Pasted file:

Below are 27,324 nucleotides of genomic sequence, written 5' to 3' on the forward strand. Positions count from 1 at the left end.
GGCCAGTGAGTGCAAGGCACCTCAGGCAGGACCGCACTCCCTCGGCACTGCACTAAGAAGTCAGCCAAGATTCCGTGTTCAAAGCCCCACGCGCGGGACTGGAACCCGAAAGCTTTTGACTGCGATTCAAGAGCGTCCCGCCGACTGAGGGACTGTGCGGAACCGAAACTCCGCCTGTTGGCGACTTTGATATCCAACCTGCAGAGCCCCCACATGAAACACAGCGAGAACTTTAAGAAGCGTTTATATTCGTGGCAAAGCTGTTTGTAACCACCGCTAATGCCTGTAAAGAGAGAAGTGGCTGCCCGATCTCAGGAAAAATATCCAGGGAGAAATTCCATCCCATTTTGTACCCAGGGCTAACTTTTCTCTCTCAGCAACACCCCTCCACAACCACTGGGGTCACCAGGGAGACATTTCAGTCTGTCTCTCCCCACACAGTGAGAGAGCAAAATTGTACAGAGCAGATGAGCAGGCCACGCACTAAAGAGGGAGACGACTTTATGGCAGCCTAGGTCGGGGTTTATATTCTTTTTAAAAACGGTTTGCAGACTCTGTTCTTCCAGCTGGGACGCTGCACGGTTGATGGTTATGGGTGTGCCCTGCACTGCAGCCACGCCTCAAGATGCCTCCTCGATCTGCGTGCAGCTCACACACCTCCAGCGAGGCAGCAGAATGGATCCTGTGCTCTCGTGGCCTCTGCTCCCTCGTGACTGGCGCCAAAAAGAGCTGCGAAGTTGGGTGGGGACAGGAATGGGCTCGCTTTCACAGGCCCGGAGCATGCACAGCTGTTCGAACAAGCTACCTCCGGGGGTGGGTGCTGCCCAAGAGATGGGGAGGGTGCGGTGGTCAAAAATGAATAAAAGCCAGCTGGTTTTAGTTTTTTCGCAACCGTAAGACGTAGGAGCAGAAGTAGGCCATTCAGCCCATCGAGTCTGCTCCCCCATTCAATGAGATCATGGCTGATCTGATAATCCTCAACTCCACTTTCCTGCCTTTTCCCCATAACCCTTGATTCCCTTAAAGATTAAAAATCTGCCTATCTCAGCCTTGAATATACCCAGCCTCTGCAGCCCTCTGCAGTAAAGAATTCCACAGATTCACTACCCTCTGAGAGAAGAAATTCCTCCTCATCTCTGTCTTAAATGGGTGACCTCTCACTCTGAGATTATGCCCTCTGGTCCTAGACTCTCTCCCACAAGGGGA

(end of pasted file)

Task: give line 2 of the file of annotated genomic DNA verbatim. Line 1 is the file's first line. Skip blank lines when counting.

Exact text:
GGCCAGTGAGTGCAAGGCACCTCAGGCAGGACCGCACTCCCTCGGCACTGCACTAAGAAGTCAGCCAAGATTCCGTGTTCAAAGCCCCACGCGCGGGACTGGAACCCGAAAGCTTTTGACTGCGATTCAAGAGCGTCCCGCCGACTGAGGGACTGTGCGGAACCGAAACTCCGCCTGTTGGCGACTTTGATATCCAACCTGCAGAGCCCCCACATGAAACACAGCGAGAACTTTAAGAAGCGTTTATATTCGTGGCAAAGCTGTTTGTAACCACCGCTAATGCCTGTAAAGAGAGAAGTGGCTGCCCGATCTCAGGAAAAATATCCAGGGAGAAATTCCATCCCATTTTGTACCCAGGGCTAACTTTTCTCTCTCAGCAACACCCCTCCACAACCACTGGGGTCACCAGGGAGACATTTCAGTCTGTCTCTCCCCACACAGTGAGAGAGCAAAATTGTACAGAGCAGATGAGCAGGCCACGCACTAAAGAGGGAGACGACTTTATGGCAGCCTAGGTCGGGGTTTATATTCTTTTTAAAAACGGTTTGCAGACTCTGTTCTTCCAGCTGGGACGCTGCACGGTTGATGGTTATGGGTGTGCCCTGCACTGCAGCCACGCCTCAAGATGCCTCCTCGATCTGCGTGCAGCTCACACACCTCCAGCGAGGCAGCAGAATGGATCCTGTGCTCTCGTGGCCTCTGCTCCCTCGTGACTGGCGCCAAAAAGAGCTGCGAAGTTGGGTGGGGACAGGAATGGGCTCGCTTTCACAGGCCCGGAGCATGCACAGCTGTTCGAACAAGCTACCTCCGGGGGTGGGTGCTGCCCAAGAGATGGGGAGGGTGCGGTGGTCAAAAATGAATAAAAGCCAGCTGGTTTTAGTTTTTTCGCAACCGTAAGACGTAGGAGCAGAAGTAGGCCATTCAGCCCATCGAGTCTGCTCCCCCATTCAATGAGATCATGGCTGATCTGATAATCCTCAACTCCACTTTCCTGCCTTTTCCCCATAACCCTTGATTCCCTTAAAGATTAAAAATCTGCCTATCTCAGCCTTGAATATACCCAGCCTCTGCAGCCCTCTGCAGTAAAGAATTCCACAGATTCACTACCCTCTGAGAGAAGAAATTCCTCCTCATCTCTGTCTTAAATGGGTGACCTCTCACTCTGAGATTATGCCCTCTGGTCCTAGACTCTCTCCCACAAGGGGA